Significant Gaps Between Men, Women on Corporate Boards
Diversity among boards continues to be an issue in the United States, as many companies try to find ways to incorporate more women and minorities on their boards. Though forward strides have been made, recent data from Catalyst, a nonprofit organization focused on expanding opportunities for women in business, reveals more work needs to be done before women have the same representation on company boards as men.
The Catalyst report, 2015 Catalyst Census: Women and Men Board Directors, examined the representation of both men and women on S&P 500 boards of directors – and the findings show that women make up a mere 19.9 percent of board seats compared to 80.1 percent held by men. Additionally, women held 26.9 percent of new directorships compared to 73.1 percent of men.
The report also finds that 2.8 percent of companies had no women directors, 24.6 percent had one woman and 14.2 percent had 30 percent or more women on their boards.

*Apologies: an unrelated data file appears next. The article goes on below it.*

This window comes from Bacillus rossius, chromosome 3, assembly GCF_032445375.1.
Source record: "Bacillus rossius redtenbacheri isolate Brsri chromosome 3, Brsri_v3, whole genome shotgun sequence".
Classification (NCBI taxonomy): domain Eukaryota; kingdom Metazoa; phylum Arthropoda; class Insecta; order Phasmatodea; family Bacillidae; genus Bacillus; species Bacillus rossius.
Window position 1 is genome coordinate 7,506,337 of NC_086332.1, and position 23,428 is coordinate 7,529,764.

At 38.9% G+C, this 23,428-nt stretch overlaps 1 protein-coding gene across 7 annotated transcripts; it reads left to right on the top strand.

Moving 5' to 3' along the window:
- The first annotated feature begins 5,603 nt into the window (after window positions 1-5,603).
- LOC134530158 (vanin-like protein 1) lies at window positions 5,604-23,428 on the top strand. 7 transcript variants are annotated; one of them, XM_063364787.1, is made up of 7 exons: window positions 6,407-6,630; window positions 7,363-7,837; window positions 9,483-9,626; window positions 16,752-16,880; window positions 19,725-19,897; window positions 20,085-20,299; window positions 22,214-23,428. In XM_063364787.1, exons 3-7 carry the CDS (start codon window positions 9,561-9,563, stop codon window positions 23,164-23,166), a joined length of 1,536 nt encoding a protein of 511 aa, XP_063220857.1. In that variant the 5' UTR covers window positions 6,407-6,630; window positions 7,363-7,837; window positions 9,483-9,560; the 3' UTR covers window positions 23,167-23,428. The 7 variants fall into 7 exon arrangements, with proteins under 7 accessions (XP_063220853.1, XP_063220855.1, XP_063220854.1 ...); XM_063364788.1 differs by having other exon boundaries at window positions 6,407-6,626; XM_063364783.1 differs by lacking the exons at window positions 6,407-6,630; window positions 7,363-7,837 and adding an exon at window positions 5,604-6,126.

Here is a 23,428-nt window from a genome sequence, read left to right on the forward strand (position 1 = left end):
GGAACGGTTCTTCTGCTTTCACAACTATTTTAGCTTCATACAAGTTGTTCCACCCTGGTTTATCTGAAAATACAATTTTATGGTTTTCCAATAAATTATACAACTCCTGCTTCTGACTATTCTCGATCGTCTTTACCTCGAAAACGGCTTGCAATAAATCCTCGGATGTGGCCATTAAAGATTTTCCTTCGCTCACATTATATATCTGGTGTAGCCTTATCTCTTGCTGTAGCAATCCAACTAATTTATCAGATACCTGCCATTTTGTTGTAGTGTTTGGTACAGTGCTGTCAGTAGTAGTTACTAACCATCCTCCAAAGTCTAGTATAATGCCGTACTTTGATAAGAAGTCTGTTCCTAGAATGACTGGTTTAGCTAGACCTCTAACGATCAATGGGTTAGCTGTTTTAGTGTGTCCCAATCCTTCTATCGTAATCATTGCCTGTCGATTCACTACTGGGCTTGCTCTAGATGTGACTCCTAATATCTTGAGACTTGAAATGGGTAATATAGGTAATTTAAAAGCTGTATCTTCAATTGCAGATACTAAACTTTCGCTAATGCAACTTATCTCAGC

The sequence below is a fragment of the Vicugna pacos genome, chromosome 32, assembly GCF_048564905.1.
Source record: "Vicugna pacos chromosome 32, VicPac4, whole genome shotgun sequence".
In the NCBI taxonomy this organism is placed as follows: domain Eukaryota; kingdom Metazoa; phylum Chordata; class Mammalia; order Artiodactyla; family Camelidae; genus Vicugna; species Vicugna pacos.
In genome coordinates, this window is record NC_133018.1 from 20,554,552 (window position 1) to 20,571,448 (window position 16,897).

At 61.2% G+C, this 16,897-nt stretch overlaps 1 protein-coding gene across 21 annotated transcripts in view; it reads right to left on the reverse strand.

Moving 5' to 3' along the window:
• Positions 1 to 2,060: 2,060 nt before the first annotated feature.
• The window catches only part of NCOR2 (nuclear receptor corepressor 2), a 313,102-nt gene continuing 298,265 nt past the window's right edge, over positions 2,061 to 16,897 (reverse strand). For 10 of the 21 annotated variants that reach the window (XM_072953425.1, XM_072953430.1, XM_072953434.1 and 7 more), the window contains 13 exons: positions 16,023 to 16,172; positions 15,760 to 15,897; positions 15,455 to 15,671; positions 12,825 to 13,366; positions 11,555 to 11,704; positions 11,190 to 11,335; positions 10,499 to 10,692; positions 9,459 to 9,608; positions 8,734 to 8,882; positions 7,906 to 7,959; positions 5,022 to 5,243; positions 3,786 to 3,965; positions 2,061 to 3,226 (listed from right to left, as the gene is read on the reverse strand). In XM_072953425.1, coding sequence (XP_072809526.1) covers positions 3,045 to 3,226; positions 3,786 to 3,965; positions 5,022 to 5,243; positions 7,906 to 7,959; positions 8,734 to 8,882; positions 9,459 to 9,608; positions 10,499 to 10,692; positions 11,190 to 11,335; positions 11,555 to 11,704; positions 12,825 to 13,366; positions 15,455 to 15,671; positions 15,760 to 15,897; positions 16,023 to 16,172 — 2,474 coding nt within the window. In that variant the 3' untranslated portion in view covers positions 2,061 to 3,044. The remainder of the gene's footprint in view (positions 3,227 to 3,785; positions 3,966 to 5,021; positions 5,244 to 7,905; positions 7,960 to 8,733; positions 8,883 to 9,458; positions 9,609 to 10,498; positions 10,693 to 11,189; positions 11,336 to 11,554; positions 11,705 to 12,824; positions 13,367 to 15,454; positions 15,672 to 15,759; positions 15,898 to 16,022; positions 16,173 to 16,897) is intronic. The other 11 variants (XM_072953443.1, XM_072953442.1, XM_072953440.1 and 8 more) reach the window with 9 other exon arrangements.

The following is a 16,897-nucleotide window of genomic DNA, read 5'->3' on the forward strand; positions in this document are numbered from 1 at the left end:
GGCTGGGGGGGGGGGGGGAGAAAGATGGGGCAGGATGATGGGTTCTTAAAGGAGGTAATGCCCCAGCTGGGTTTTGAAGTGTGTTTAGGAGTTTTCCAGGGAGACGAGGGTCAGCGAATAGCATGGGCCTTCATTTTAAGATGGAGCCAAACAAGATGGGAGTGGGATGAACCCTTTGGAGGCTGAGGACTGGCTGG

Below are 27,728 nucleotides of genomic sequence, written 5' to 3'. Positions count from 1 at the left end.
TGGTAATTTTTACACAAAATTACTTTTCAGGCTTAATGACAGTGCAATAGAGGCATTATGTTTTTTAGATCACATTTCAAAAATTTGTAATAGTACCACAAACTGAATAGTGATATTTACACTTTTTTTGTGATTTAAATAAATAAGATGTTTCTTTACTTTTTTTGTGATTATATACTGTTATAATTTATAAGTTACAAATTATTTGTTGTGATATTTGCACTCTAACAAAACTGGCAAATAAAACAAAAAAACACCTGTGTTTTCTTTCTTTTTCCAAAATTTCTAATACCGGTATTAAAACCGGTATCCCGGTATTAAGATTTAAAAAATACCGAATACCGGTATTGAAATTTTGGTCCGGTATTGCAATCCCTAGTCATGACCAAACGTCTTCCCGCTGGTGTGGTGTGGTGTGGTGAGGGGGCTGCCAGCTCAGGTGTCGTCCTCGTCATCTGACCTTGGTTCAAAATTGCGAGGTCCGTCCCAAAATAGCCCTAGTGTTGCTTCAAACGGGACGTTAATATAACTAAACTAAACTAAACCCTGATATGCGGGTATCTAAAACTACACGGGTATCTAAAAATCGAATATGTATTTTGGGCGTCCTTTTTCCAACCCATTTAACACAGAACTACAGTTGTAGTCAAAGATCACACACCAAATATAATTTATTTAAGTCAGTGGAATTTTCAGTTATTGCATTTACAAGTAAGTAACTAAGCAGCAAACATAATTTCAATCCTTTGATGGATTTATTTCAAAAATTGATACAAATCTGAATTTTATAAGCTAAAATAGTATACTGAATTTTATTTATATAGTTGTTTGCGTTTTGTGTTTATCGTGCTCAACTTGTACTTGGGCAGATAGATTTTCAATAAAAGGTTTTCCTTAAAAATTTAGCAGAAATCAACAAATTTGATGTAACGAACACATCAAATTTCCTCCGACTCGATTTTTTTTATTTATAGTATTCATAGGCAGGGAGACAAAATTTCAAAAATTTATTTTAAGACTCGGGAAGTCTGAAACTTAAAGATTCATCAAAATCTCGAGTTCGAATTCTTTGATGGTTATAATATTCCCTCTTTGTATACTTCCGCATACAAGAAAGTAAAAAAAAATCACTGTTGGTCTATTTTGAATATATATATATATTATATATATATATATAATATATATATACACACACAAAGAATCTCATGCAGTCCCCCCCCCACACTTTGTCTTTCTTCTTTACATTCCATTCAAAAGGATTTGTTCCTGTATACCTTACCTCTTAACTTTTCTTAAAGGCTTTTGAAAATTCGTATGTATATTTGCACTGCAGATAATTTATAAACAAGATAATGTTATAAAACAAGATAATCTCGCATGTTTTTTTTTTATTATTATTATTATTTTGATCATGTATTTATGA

“Our new Census shows little progress has been made at the board level, and even less progress has been made in the pipeline for women officers and directors—suggesting women are nowhere near the path to parity with men,” Deborah Gillis, Catalyst’s president and CEO, said in a release. “Men continue to be overrepresented, holding more than their fair share of board seats and, in some cases, all the board seats.”
According to separate data from Catalyst exploring women in S&P 500 mining, quarrying and oil and gas extraction, women made up just 3.7 percent of CEOs at these companies and 14.4 percent of executive/senior-level officials and managers.
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